#Week 7 l Team 3: Another successful week in Kenya
We wanted to start off this week by observing Cleophas, but he didn’t respond to our calls. Nonetheless we decided to arrive at their place around 5:30, to see what happens. So, we began our day by leaving the house at 5 through complete darkness. The lack of light was quite fascinating, because when it is dark here in Kenia it is pitch black. It is impossible to see other people coming at you. Along the way we say a lot of people from the nearby towns walking towards the farm to go to work. All these people have to walk at least thirty minutes to their work, every day.
Arriving at the family’s place we ran into faith, who was already leaving for school this early in the morning. After greeting us and letting us into the compound she continued on her own to go to school. At the compound we found no-one, because they were all asleep. This was a good thing, because we were not there to disturb them. It was our goal to observe them to get to know what they do in their daily lives.
Soon Stella (Mother) woke up and greeted us, again we made clear that she shouldn’t pay attention to us. We still got a lot of good information, even though it is hard for them to neglect our presence. Cleophas finally came outside, after every other family member woke up.
Cleophas was still very open and welcoming, even after not informing him of our presence. After having tea with Cleophas we decided to follow him to his shamba (farmland). It took us 30 minutes to get to the forest. At first it seemed odd to me how a person could sustain a farm in such a dense forest, but this soon became apparent. After 10 minutes of driving through dense muddy forest the trees cleared. Here we saw an amazing environment, seemingly untouched nature.
After a while we reached the end of the road where we left our drivers. Who we paid far too much by the way. Now we started to walk up to the end of Cleophas’ farm. Walking through the maize we were soon greeted by the safari ants who started to nibble on these white males. A classic case of ants in the pants. We were crossing across all sorts of terrain to get to all Cleophas’ farmlands. We have seen everything; from planes, to thick forests, to enclosed maizefields. Each difficult to cross and an amazing view.
We even tried our own share of physical labour, we chopped grass with Cleophas’ panga (machete). This proved to be surprisingly difficult, but encouraged us to buy our own.
After having wandered across the forest for almost 6 hours Cleophas’ best friend came to collect us. He drove us back one by one, and once we came back we decided to have lunch on our expense for the great time we had.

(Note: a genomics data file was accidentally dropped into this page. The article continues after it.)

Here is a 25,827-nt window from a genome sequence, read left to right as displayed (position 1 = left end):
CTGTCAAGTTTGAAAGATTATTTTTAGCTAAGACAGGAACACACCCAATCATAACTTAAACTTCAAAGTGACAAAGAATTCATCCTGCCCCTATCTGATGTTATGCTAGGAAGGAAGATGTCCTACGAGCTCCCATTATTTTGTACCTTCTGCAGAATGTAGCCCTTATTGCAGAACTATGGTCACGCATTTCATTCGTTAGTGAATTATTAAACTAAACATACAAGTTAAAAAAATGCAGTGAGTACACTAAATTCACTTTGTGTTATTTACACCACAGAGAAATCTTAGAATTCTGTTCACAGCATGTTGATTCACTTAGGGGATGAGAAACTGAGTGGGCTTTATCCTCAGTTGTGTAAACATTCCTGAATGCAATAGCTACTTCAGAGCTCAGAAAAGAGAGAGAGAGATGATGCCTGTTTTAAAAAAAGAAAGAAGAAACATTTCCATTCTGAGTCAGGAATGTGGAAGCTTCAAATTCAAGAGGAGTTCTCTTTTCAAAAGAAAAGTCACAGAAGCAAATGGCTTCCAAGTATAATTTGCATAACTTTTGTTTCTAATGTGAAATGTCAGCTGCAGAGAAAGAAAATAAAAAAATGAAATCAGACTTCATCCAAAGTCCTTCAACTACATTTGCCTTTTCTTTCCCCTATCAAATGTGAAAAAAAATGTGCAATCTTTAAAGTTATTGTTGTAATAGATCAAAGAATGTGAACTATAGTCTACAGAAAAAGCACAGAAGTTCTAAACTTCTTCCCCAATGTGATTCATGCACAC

Then Thursday hit, we were going to dig a 1-meter deep hole on the compound of our family. This was our first day of real physical labour and we expected it to be hard. Our expectations became reality and digging a hole in this climate was very taxing. So, we went for lunch again in the blue hotel. Here we had a local side dish of Ugali with Sukuma wiki (vegetable).
After having finished our lunch we returned to the compound to finish what we had started. Soon after we started again Mary and Alvin came to our aid. These are the two six-year olds of the family, but we could use all the help we could get. Our hard work was soon noticed by all neighbour kids and it didn’t take long before we were surrounded by small children baffled by two hard working white guys.
After a while Dan (Brother of the Stella) came home and he watched us struggle for a while. He took over when he had seen enough. Dan was digging as a machine and made us look like two incapable fools. Watching Dan was a great moment for us to tend to our blisters and write down findings of the soil test. In a mere ten minutes Dan dug 30cm, where we needed an hour for to do. Thanks to Dan we finished the soil test that day. We took our samples, thanked Dan, covered up the hole and returned home.
On Saturday, we went to Chipata, this is a piece of land owned by the government farm (ADC). Here we were looking for similarities in the ways people build their houses, the people were kind enough to let us enter their properties and make photo’s. A local was very helpful to us and showed us around, translating questions from us to the locals. It didn’t take long before we gathered a mob of small children (Like we do everywhere we go). Here I found out that I am actually good with children, so we used this to our advantage. I would distract the mob of children so Corné could continue on with the work, and take photos that aren’t infested with children.
To finish our seventh week in Kenia Pelle, Atdhe and I decided to go to the border and see the Suam river. Pelle and I have already been here, but Atdhe hadn’t. The view was more stunning this time, because we were with such a small group. After we were done at the border we had a small lunch at the blue hotel (again). After lunch, we went to the Chepchoina market where we saw Brenda (the second oldest daughter of the family). We decided to have a soda at her mother’s shop. Brenda helped us pick our first own pangas, as thanks for the soda we had together. After we had bought the pangas we wanted to sharpen them. We gave them to Cleophas, to avoid being ripped off as a result of our skin colour. After our purchases, we came to the dam where we met Corné who went for a hike that day. While the four of us were having a couple of beers at the dam Andy and his family joined, and so did the rest of the group. Even Michiel and Beata joined us at the dam, and we had a great time.
This week had a couple of extraordinary events, but nonetheless another successful week in Kenya.